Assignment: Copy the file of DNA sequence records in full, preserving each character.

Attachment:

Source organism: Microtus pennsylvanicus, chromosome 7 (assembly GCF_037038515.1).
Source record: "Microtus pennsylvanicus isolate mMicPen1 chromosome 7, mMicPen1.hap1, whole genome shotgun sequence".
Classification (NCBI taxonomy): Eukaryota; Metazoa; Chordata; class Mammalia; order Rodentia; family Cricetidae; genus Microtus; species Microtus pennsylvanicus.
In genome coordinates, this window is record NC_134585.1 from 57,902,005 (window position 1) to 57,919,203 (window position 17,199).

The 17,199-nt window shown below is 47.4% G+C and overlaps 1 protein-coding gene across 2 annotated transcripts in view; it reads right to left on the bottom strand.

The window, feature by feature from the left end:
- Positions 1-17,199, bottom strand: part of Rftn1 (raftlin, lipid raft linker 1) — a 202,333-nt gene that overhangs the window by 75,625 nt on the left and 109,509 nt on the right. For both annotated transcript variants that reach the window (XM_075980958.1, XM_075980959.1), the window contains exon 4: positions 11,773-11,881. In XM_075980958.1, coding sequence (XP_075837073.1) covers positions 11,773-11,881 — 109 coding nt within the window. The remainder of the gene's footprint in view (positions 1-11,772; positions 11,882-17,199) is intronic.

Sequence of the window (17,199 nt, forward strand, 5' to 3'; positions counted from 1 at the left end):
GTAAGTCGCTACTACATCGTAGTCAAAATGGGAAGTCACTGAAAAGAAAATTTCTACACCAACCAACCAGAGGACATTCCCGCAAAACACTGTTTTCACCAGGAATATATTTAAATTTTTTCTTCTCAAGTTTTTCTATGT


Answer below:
Source organism: Microtus pennsylvanicus, chromosome 7 (assembly GCF_037038515.1).
Source record: "Microtus pennsylvanicus isolate mMicPen1 chromosome 7, mMicPen1.hap1, whole genome shotgun sequence".
Classification (NCBI taxonomy): Eukaryota; Metazoa; Chordata; class Mammalia; order Rodentia; family Cricetidae; genus Microtus; species Microtus pennsylvanicus.
In genome coordinates, this window is record NC_134585.1 from 57,902,005 (window position 1) to 57,919,203 (window position 17,199).

The 17,199-nt window shown below is 47.4% G+C and overlaps 1 protein-coding gene across 2 annotated transcripts in view; it reads right to left on the bottom strand.

The window, feature by feature from the left end:
- Positions 1-17,199, bottom strand: part of Rftn1 (raftlin, lipid raft linker 1) — a 202,333-nt gene that overhangs the window by 75,625 nt on the left and 109,509 nt on the right. For both annotated transcript variants that reach the window (XM_075980958.1, XM_075980959.1), the window contains exon 4: positions 11,773-11,881. In XM_075980958.1, coding sequence (XP_075837073.1) covers positions 11,773-11,881 — 109 coding nt within the window. The remainder of the gene's footprint in view (positions 1-11,772; positions 11,882-17,199) is intronic.

Sequence of the window (17,199 nt, forward strand, 5' to 3'; positions counted from 1 at the left end):
GTAAGTCGCTACTACATCGTAGTCAAAATGGGAAGTCACTGAAAAGAAAATTTCTACACCAACCAACCAGAGGACATTCCCGCAAAACACTGTTTTCACCAGGAATATATTTAAATTTTTTCTTCTCAAGTTTTTCTATGT